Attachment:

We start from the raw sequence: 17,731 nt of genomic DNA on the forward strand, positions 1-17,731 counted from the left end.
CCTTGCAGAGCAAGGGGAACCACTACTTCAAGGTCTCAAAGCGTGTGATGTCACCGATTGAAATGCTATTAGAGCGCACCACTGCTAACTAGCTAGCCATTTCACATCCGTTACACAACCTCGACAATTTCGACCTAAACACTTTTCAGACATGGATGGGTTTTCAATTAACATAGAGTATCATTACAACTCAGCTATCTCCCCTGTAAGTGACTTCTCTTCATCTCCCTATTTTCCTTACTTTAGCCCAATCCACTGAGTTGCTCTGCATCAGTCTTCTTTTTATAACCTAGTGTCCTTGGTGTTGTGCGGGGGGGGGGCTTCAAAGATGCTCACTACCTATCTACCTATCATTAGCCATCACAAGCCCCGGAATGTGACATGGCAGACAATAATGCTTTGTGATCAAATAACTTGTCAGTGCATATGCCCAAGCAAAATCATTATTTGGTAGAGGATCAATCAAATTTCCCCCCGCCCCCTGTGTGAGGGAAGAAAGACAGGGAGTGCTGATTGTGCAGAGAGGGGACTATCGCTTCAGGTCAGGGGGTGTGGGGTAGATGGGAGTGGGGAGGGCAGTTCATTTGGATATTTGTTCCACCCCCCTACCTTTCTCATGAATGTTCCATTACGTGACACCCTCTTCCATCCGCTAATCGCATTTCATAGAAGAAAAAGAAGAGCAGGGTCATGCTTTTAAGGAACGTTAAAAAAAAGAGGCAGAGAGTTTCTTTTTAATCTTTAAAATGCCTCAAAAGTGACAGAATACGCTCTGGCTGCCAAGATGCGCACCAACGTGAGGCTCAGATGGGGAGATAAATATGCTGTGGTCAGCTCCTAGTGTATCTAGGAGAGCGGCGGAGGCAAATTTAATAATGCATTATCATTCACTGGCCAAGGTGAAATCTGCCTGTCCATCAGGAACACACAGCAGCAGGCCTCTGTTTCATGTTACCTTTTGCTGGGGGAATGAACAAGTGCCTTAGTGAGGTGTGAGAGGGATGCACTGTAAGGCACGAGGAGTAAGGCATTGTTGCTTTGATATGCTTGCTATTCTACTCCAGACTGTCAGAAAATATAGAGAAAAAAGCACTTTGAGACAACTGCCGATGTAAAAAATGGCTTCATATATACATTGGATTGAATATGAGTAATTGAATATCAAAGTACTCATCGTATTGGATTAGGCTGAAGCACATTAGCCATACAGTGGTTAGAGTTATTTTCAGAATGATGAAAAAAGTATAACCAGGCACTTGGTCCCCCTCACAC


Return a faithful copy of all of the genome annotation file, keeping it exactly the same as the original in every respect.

We start from the raw sequence: 17,731 nt of genomic DNA on the forward strand, positions 1-17,731 counted from the left end.
CCTTGCAGAGCAAGGGGAACCACTACTTCAAGGTCTCAAAGCGTGTGATGTCACCGATTGAAATGCTATTAGAGCGCACCACTGCTAACTAGCTAGCCATTTCACATCCGTTACACAACCTCGACAATTTCGACCTAAACACTTTTCAGACATGGATGGGTTTTCAATTAACATAGAGTATCATTACAACTCAGCTATCTCCCCTGTAAGTGACTTCTCTTCATCTCCCTATTTTCCTTACTTTAGCCCAATCCACTGAGTTGCTCTGCATCAGTCTTCTTTTTATAACCTAGTGTCCTTGGTGTTGTGCGGGGGGGGGGCTTCAAAGATGCTCACTACCTATCTACCTATCATTAGCCATCACAAGCCCCGGAATGTGACATGGCAGACAATAATGCTTTGTGATCAAATAACTTGTCAGTGCATATGCCCAAGCAAAATCATTATTTGGTAGAGGATCAATCAAATTTCCCCCCGCCCCCTGTGTGAGGGAAGAAAGACAGGGAGTGCTGATTGTGCAGAGAGGGGACTATCGCTTCAGGTCAGGGGGTGTGGGGTAGATGGGAGTGGGGAGGGCAGTTCATTTGGATATTTGTTCCACCCCCCTACCTTTCTCATGAATGTTCCATTACGTGACACCCTCTTCCATCCGCTAATCGCATTTCATAGAAGAAAAAGAAGAGCAGGGTCATGCTTTTAAGGAACGTTAAAAAAAAGAGGCAGAGAGTTTCTTTTTAATCTTTAAAATGCCTCAAAAGTGACAGAATACGCTCTGGCTGCCAAGATGCGCACCAACGTGAGGCTCAGATGGGGAGATAAATATGCTGTGGTCAGCTCCTAGTGTATCTAGGAGAGCGGCGGAGGCAAATTTAATAATGCATTATCATTCACTGGCCAAGGTGAAATCTGCCTGTCCATCAGGAACACACAGCAGCAGGCCTCTGTTTCATGTTACCTTTTGCTGGGGGAATGAACAAGTGCCTTAGTGAGGTGTGAGAGGGATGCACTGTAAGGCACGAGGAGTAAGGCATTGTTGCTTTGATATGCTTGCTATTCTACTCCAGACTGTCAGAAAATATAGAGAAAAAAGCACTTTGAGACAACTGCCGATGTAAAAAATGGCTTCATATATACATTGGATTGAATATGAGTAATTGAATATCAAAGTACTCATCGTATTGGATTAGGCTGAAGCACATTAGCCATACAGTGGTTAGAGTTATTTTCAGAATGATGAAAAAAGTATAACCAGGCACTTGGTCCCCCTCACAC